Pope, as 'grandfather,' urges Myanmar's young to love and serve

IMAGE: CNS/Paul Haring

By Cindy Wooden

YANGON, Myanmar (CNS) — Before ending his visit to Myanmar,
Pope Francis turned to the nation’s young Catholics, urging them to pursue
lives of faith, hope and love.

Celebrating Mass Nov. 30 in Yangon’s St. Mary’s Cathedral,
the pope asked the youths to serve their tiny church and their struggling
nation with prayer, solidarity and a defense of human rights.

The cathedral was packed full of teenagers and young adults,
many of whom were wearing traditional outfits. Despite their numbers, the
atmosphere was hushed except for the chirping of birds in the trees outside the
open windows.

Thousands of young people also filled the gardens
surrounding the cathedral, hoping for a close-up encounter with the pope.

In his homily, Pope Francis, whose 81st birthday was less
than three weeks away, said he wanted to speak to the young as a grandfather.

The Bible, he told them, “asks us to think about our
place in God’s plan” and to proclaim God’s love and mercy.

“As messengers of this good news, you are ready to
bring a word of hope to the church, to your own country, and to the wider
world.” he said. “You are ready to bring good news to your suffering
brothers and sisters who need your prayers and your solidarity, but also your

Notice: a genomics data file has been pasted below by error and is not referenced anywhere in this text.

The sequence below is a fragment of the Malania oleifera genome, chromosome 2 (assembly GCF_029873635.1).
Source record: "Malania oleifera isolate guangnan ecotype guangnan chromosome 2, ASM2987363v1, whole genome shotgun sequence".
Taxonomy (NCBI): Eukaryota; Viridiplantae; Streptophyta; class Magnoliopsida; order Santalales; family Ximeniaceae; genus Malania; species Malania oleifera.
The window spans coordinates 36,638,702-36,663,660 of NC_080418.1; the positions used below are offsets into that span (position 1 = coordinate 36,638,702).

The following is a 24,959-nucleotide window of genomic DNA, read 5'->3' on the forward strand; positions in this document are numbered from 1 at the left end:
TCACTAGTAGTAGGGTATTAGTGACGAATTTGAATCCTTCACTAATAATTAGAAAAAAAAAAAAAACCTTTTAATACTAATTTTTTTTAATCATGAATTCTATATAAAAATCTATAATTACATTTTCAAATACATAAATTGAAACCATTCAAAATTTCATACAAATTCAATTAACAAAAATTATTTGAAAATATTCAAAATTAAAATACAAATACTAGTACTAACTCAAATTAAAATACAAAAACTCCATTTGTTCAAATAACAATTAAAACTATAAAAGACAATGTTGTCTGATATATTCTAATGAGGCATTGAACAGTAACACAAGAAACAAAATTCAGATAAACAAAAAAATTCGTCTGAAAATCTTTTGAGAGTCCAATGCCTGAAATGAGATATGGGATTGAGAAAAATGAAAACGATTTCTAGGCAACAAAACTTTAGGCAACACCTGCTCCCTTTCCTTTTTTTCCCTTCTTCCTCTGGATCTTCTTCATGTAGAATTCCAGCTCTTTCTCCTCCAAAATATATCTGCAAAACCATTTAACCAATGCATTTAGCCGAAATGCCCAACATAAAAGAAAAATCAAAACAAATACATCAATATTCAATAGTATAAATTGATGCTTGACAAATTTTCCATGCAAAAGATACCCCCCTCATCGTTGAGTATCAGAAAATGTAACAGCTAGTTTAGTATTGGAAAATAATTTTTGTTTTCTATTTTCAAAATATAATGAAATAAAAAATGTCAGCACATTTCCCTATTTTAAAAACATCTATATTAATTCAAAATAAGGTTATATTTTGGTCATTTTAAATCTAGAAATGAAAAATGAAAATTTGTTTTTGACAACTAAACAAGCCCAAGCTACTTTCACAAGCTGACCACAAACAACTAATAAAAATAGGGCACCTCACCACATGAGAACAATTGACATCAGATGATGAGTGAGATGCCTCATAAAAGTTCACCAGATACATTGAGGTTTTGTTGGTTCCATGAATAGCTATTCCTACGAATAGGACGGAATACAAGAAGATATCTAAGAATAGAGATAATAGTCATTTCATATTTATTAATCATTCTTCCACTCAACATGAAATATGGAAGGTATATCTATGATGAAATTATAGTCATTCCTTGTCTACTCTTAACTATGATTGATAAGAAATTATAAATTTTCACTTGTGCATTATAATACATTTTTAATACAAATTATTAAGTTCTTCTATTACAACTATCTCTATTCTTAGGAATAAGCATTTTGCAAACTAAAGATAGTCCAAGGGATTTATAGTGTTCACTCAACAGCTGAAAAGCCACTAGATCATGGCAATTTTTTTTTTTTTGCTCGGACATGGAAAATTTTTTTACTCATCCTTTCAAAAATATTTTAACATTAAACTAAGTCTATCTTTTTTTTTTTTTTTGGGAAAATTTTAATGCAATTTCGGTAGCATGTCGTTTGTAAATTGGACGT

enthusiasm for human rights, for justice and for the growth of that love and
peace which Jesus brings.”

Pope Francis’ grandfatherly advice to them was to find a
place away from the noise and distractions of modern life where they could
learn to listen to God in prayer. And he encouraged them to rely on the help of
the saints, who were men and women who made mistakes but learned to trust in
God’s mercy.

“You know that Jesus is full of mercy,” the pope
told the young people. “So share with him all that you hold in your
hearts: your fears and your worries, as well as your dreams and your hopes.

“Cultivate your interior life, as you would tend a
garden or a field,” the pope continued. “This takes time; it takes patience.
But like a farmer who waits for the crops to grow, if you wait the Lord will
make you bear much fruit, a fruit you can then share with others.”

Finally, Pope Francis told them, be young and be bold.

“Do not be afraid to make a ruckus, to ask questions
that make people think,” he said. “And don’t worry if sometimes you
feel that you are few and far between. The Gospel always grows from small
beginnings. So make yourselves heard.”

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